The Role of Civil Society in Strengthening Nuclear Security


By Ms. Rebecca Earnhardt, Research Associate, Nuclear Security Program, Stimson Center, USA

April 2021 marked the fifth anniversary of the 2016 nuclear security summit. The nuclear security summit process was a high point for multilateral progress to strengthen nuclear security, with dozens of world leaders focused on the effort. Recent statements from President Biden signal a return to making nuclear security a global priority. At the 2021 Munich Security Conference, President Biden indicated that international cooperation to “lock down fissile and radiological material to prevent terrorist groups from acquiring or using them” is a priority. This will require efforts to develop and support civil society and nuclear security leaders around the world.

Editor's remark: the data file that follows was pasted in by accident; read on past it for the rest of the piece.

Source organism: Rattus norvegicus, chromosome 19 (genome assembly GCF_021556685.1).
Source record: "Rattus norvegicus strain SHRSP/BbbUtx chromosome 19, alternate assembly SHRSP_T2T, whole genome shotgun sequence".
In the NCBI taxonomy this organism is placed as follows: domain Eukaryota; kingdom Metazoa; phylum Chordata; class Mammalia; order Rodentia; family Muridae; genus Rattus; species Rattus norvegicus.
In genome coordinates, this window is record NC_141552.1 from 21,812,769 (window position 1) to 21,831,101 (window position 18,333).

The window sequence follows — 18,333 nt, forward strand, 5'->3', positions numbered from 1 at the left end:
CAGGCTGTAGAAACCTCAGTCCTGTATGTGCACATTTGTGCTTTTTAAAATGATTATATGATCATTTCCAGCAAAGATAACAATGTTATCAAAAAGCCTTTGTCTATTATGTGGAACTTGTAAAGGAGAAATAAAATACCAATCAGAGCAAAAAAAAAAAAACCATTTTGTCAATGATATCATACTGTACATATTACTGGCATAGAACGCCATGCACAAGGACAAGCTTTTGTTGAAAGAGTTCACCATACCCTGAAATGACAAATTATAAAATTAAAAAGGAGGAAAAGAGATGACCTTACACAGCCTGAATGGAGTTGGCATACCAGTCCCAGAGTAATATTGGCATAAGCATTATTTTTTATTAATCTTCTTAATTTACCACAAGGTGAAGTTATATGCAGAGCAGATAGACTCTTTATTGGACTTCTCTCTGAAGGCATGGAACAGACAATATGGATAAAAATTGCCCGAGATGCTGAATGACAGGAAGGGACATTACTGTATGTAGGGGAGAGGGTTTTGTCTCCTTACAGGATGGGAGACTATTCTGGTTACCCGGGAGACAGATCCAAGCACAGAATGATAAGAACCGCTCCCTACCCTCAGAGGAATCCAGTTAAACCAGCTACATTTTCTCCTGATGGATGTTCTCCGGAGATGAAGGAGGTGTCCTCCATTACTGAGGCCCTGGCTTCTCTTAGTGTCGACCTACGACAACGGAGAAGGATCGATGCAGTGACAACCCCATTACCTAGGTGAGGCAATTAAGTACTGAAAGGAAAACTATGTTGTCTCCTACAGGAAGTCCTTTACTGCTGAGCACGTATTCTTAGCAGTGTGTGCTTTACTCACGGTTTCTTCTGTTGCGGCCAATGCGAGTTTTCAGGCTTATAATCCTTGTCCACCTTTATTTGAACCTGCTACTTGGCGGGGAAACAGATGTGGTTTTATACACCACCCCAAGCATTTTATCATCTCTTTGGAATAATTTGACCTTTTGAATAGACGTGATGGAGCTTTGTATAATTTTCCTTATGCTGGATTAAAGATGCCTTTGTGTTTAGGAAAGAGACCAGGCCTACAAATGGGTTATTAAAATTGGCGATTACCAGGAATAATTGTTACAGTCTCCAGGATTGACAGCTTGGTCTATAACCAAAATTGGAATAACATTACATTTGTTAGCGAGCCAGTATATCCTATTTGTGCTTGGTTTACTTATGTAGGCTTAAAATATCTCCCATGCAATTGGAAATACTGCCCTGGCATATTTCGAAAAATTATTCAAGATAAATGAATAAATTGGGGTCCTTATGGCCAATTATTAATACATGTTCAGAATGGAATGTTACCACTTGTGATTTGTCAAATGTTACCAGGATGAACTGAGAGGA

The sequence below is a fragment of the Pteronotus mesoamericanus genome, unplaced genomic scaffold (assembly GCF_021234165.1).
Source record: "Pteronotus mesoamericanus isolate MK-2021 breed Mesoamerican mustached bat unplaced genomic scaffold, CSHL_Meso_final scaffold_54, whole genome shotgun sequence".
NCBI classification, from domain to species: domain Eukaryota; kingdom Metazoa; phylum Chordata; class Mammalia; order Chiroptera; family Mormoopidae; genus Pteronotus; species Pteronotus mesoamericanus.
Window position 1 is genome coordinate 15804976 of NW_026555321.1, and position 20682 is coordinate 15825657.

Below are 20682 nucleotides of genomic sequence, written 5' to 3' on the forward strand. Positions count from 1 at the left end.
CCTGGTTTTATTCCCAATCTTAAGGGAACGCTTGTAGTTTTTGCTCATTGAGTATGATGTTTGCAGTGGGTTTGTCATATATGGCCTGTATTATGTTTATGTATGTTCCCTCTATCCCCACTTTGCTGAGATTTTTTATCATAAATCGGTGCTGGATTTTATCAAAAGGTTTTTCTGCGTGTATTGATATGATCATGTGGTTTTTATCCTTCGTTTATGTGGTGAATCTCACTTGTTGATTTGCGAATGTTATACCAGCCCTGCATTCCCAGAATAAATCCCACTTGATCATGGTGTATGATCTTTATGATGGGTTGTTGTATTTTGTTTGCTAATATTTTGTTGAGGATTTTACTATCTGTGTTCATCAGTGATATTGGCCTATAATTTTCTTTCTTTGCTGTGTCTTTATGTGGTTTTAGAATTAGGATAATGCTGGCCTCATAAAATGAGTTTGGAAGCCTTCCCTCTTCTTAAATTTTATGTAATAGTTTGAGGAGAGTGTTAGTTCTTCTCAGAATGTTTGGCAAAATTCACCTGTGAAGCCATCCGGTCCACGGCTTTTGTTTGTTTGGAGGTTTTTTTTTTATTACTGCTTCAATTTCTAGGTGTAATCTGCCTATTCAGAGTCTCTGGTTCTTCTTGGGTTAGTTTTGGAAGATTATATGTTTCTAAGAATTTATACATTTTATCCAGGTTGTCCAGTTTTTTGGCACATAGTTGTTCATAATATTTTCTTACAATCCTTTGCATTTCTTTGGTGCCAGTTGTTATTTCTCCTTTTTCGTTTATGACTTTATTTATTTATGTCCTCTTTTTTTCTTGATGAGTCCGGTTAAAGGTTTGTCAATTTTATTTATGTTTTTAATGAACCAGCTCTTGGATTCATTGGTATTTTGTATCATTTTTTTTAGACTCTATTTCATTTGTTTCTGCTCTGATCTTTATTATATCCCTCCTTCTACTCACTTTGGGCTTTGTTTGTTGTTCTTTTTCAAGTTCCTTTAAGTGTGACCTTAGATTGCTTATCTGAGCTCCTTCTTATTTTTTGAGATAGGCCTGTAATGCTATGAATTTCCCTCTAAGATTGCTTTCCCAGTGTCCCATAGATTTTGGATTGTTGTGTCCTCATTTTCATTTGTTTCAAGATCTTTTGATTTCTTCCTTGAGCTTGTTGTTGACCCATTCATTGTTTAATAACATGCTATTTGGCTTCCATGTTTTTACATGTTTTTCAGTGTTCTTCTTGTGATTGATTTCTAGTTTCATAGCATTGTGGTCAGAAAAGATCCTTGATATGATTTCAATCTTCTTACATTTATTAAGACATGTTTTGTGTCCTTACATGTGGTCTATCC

Civil society plays a critical role in strengthening nuclear security, offering creative, innovative, and interdisciplinary approaches in solving difficult nuclear security issues. By holding policymakers accountable, educating stakeholders, and promoting dialogue, civil society fulfills multiple functions in supporting nuclear security efforts. To organize and amplify these activities, the International Nuclear Security Forum (INSF) supports these efforts through community-building, education, and collaboration. As the only international civil society network focused on achieving these goals, the INSF reinforces the fundamental role civil society plays in strengthening nuclear security around the globe.

Photo: Joe Biden at Munich Security Conference 2021

Civil Society Plays a Critical Role in Strengthening Nuclear Security